On TreeHugger we’ve already seen minimalist hotels made out of giant sections of concrete tubing. But who would have known concrete tubing could be actually made to look inviting, much less for travellers looking to stay in one of Mexico’s more popular destinations? Located less than an hour away from Mexico City, Tepoztlan’s Tubohotel is an affordable hotel that uses recycled concrete tubing for its rooms, a strategy employed by designers T3arc to build a hotel quickly and cheaply, without sacrificing the area’s spectacular views.
According to ArchDaily, this hotel was inspired in part by architect Andreas Strauss’ 2005 Das ParkHotel. However, Tubohotel’s concrete modules add a touch of glass and comfort to allow guests a better panoramic view of the local mountain range, Sierra del Tepozteco. Legend has it that Tepoztlan is the birthplace of Quetzalcoatl, Mexico’s ancient feathered serpent god.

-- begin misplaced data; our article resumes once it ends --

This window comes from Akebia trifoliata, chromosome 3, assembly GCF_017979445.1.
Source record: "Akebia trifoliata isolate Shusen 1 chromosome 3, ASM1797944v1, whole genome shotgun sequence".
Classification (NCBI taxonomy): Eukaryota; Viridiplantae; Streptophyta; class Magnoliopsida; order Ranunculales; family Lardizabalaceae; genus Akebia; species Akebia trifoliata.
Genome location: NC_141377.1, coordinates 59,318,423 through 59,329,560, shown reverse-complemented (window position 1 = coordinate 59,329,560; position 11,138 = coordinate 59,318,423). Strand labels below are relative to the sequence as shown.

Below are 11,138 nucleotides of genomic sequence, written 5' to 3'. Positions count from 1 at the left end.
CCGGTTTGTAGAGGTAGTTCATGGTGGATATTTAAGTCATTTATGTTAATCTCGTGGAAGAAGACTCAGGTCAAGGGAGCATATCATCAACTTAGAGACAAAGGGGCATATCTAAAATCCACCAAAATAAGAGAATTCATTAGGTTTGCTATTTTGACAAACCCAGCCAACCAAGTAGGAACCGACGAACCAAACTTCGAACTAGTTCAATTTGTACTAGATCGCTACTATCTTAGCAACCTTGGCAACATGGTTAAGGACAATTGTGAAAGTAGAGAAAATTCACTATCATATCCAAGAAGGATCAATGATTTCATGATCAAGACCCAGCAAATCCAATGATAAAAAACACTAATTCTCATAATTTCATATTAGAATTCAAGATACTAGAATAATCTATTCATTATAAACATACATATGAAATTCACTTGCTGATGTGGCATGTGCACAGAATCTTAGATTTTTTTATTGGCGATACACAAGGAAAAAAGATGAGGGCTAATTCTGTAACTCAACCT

Of course, producing concrete creates a colossal ecological footprint, but recycling concrete makes it much more eco-friendly as a building material.
The modules are mostly arranged in stacked pyramids of three tubes to free up the wooded site, the top room of each pyramid is accessible via a set of stairs. Inside, it’s a queen size bed, with curtains providing some privacy.
Construction took only 3 months, with the hotel operating as of 2010. Targeting budget travellers, accommodations are affordable (500 pesos or $43 USD per night) and according to Tubohotel’s website, there are two bathroom houses, private showers and toilets on-site and local cuisine with a celebrity chef nearby as well.
By Kimberley Mok
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